Now for the hard part: trying to explain what Baby It's You! is as a musical. I guess I'll go with "hybrid." It wants desperately to be Jersey Boys, and had the story been told better, it could have been close; old Flo was one feisty gal way ahead of her time. But doesn't it say something that a late 50's/early 60's love affair between a Jewish business woman (a taboo in and of itself) and a black songwriter/producer comes off like a minor plot point? The show also resembles one of those Time-Life "Songs of the 60's" Collection info-mercials, complete with cheesy narration like, "It was 1960-whatever and Liz got Oscared, Birdie got Tony-ed and the the kids were dancing to the sounds of blah blah," followed by a longish snippet, but not complete version of a tune by blah blah, reenacted by the narrator/disc jockey character. Another part of the show owes its existence to one of those "This is Your Life" programs where the subject is "exposed," warts and all, but never really with any depth. But perhaps worst of all is the dialogue between husband and wife that is so condescending that the audience booed with delight all around me, while I thought, "Who knew Leave It to Beaver was so progressive?" That the cast gets through any of the book scenes is commendable, but shame on both (yes, it took two people to write this dreck) Floyd Mutrux and Colin Escott for thinking that shoving all 4 or 5 different takes on the same subject together would actually work. And I hope that any significant women in their lives gave them both an earful for even thinking to write a line like, "Most women would be grateful to have a house and a husband to take care of." Even if this were the 50's/60's that would be unacceptable. And I won't even discuss the deprecating platitudes hurled about regarding people of color or non-Christian religions. (I give Barry Pearl, the poor shlub who plays Flo's husband and who actually says most of those lines, a lot of credit for getting it out without choking or laughing.)
Even more shocking is that it took two people to direct this mess: Floyd Mutrux and Sheldon Epps. Mr. Mutrux, the same guy who brought us the nearly as bad Million Dollar Quartet, needs to be banned from Broadway for inexcusable mediocrity. I can describe the blocking in about 3 sentences: 1) Stage left and stage right are "locations" (a kitchen, a recording studio, Florence's office), while center stage is the "performance area." 2) All book scenes will take place on the sides, with literally dozens of entrances and exits completed by the cast who deliver one line and leave, then come back, talk more and then leave. 3) Occasionally, for the sake of "mixing it up," allow the DJ/narrator or Florence walk all the way across the stage. I am not exaggerating when I estimate that Ms. Leavel must walk two miles per show, just entering and exiting; should this run for any length of time I bet she will ask her stand-by to do the matinees.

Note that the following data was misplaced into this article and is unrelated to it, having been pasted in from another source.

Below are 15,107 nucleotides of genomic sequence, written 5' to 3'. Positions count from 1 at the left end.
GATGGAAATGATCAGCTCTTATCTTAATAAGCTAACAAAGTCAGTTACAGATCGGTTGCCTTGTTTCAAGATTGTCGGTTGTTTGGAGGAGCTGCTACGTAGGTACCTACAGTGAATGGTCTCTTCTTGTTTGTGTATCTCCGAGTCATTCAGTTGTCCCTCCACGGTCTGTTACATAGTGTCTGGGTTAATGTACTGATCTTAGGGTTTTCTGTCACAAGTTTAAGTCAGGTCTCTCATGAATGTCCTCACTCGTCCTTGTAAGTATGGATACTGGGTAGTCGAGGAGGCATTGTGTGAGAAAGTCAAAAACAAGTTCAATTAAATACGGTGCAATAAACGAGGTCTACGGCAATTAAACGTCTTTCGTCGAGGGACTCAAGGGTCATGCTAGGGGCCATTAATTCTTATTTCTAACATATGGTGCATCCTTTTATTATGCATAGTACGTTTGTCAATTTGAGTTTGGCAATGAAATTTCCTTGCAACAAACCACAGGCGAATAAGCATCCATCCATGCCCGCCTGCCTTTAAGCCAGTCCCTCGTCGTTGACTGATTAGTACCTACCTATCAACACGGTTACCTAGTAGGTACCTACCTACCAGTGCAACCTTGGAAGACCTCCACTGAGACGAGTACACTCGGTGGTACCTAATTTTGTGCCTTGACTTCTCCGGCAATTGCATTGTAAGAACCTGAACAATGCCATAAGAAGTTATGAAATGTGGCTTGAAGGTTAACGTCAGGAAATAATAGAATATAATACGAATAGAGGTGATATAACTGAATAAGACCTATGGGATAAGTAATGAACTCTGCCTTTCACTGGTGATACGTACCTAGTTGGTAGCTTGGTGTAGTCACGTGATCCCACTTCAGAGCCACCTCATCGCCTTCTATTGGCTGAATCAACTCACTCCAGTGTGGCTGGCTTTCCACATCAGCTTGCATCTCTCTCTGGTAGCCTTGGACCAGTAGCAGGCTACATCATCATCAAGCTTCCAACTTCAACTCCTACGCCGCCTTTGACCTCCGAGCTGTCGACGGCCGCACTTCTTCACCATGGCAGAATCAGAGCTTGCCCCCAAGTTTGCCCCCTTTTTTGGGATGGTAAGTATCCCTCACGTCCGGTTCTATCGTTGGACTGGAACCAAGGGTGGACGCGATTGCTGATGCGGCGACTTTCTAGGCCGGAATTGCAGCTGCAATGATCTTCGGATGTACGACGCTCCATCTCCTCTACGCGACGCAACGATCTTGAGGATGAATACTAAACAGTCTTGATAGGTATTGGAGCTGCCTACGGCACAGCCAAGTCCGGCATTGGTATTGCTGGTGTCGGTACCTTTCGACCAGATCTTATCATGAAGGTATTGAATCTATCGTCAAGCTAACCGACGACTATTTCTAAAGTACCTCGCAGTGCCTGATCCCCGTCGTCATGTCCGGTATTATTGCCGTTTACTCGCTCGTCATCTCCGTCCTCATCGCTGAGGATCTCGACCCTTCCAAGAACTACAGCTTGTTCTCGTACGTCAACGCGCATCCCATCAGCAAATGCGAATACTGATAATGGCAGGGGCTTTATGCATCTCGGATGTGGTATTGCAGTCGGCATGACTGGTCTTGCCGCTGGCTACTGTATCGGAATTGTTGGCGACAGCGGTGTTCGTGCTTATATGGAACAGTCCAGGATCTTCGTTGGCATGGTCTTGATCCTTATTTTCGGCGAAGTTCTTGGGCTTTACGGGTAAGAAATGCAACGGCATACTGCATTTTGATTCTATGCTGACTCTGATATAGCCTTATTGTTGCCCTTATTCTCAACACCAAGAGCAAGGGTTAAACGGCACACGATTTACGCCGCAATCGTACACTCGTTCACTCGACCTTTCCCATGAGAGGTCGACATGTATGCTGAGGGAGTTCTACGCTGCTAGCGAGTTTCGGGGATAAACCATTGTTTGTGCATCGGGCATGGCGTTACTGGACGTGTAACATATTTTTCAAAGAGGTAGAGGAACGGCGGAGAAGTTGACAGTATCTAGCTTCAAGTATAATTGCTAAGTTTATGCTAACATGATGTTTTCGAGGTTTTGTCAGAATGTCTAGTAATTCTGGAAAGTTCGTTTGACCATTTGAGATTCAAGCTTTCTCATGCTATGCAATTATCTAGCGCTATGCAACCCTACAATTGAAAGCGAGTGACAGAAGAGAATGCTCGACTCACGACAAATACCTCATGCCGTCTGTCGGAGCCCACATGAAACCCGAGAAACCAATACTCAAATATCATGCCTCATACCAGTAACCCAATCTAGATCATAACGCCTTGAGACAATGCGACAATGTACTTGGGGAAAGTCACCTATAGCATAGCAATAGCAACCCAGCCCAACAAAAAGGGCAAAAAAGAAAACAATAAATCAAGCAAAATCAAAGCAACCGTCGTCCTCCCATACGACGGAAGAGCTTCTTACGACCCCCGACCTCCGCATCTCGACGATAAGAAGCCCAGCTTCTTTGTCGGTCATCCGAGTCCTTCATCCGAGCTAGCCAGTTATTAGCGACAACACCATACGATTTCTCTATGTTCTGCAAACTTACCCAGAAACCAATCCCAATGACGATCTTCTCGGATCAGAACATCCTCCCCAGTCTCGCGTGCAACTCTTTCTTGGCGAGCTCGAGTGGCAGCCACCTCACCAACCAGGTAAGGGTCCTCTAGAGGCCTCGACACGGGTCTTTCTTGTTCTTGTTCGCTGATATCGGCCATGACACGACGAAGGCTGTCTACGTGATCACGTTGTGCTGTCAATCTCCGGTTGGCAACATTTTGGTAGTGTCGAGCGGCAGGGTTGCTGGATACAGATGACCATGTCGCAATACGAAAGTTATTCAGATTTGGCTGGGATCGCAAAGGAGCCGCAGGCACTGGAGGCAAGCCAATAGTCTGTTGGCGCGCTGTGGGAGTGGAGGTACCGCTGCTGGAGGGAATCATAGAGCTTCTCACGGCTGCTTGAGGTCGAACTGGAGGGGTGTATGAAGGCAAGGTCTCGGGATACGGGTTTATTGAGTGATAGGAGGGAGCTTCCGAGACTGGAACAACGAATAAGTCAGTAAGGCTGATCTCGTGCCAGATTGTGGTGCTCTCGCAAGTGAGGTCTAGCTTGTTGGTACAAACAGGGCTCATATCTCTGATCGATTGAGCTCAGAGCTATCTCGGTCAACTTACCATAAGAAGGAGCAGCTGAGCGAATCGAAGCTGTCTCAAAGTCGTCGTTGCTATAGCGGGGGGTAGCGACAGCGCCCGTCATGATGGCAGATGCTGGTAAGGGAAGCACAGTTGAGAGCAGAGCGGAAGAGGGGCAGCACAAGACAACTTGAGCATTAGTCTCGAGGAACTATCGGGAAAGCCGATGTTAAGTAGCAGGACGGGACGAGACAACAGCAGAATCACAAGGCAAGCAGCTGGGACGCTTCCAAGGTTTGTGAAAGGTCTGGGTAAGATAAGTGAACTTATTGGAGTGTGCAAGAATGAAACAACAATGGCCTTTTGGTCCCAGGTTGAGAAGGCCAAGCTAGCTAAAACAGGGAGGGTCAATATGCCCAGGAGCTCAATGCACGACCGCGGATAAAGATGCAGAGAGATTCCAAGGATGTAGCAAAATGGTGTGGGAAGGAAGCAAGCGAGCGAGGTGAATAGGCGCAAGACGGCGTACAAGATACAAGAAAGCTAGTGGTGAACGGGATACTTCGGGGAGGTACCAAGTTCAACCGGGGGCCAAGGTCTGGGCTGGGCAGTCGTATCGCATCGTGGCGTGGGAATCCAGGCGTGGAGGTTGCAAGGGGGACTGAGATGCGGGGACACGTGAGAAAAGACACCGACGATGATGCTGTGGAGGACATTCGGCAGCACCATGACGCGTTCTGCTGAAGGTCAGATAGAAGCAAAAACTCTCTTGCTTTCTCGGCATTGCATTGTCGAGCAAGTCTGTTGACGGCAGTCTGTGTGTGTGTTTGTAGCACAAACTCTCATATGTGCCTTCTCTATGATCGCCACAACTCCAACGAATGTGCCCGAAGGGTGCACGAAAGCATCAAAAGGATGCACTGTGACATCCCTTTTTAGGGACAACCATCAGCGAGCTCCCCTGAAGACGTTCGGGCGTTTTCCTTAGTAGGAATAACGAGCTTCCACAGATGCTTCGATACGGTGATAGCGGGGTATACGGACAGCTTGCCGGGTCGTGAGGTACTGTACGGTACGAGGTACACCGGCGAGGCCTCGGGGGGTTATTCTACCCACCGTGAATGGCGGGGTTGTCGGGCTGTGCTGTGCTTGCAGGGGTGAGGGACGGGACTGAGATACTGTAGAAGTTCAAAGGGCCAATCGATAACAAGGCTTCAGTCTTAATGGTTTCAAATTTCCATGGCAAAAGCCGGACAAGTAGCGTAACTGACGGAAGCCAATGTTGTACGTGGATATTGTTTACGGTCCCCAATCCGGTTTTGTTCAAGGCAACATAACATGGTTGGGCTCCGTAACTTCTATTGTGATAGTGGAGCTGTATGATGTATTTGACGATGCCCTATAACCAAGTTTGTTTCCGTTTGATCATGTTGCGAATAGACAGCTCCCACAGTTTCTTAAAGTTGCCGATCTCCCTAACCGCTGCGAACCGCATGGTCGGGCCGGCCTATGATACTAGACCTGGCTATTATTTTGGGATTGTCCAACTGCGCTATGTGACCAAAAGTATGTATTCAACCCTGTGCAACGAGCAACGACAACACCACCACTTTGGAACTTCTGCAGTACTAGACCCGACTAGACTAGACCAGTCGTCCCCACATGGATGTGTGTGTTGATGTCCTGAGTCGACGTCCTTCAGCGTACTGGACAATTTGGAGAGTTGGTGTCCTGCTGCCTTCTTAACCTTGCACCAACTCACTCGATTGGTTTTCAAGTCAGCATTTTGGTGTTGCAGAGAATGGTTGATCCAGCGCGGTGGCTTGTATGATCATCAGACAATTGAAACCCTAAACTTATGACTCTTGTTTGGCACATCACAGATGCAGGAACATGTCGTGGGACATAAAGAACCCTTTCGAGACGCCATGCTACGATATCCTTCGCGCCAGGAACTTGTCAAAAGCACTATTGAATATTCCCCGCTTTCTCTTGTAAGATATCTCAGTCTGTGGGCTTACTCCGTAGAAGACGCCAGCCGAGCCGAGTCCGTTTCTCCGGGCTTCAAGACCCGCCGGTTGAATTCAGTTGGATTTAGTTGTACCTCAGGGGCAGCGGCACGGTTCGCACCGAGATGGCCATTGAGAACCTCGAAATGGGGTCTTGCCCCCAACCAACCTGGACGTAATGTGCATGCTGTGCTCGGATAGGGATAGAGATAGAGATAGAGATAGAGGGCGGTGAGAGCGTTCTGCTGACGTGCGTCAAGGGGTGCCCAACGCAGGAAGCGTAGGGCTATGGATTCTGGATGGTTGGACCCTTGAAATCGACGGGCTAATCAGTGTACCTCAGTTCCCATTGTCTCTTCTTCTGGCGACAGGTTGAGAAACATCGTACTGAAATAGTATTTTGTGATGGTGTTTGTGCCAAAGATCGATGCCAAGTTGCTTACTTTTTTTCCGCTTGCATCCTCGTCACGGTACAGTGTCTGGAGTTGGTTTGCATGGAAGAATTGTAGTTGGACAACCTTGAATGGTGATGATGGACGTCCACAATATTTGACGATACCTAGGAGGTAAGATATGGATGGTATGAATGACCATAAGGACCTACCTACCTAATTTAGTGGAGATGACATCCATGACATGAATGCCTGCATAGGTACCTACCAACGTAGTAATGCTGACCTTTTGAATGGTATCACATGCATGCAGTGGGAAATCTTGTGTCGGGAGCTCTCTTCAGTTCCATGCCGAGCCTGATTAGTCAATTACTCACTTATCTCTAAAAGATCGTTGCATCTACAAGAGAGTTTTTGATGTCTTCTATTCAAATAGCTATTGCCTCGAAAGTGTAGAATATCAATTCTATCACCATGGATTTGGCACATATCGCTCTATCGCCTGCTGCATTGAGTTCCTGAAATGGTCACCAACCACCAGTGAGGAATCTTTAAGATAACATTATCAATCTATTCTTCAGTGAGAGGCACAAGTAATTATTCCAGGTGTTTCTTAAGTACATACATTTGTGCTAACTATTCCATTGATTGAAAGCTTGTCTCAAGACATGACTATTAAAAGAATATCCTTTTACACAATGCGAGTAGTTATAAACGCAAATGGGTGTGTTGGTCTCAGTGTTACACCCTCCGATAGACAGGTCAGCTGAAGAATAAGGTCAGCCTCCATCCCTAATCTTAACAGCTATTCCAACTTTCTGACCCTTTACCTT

While the singing is uniformly good, because most of the actors play multiple roles (including the gals who play the Shirelles), it is often difficult to recognize who we are seeing. For example, they announce "Dionne Warwick" as one of the Shirelles (Erica Ash) comes out singing "Walk on By" (I think). Only after the show, as I thumbed through my Playbill, did I realize she was playing Dionne Warwick, too! And then it hit me... the Shirelles didn't necessarily have a lot of hits on their own, but also did back up singing and many covers of other people's hits. Whether or not that is actually the case is not the relevant point here; that would be that the show so muddies the song aspect of the show that unless you really know their career, you don't actually know where the Shirelles stop and the show starts taking license. I don't know what is worse: that I feel kind of duped or that I don't care enough to look it up on Wikipedia.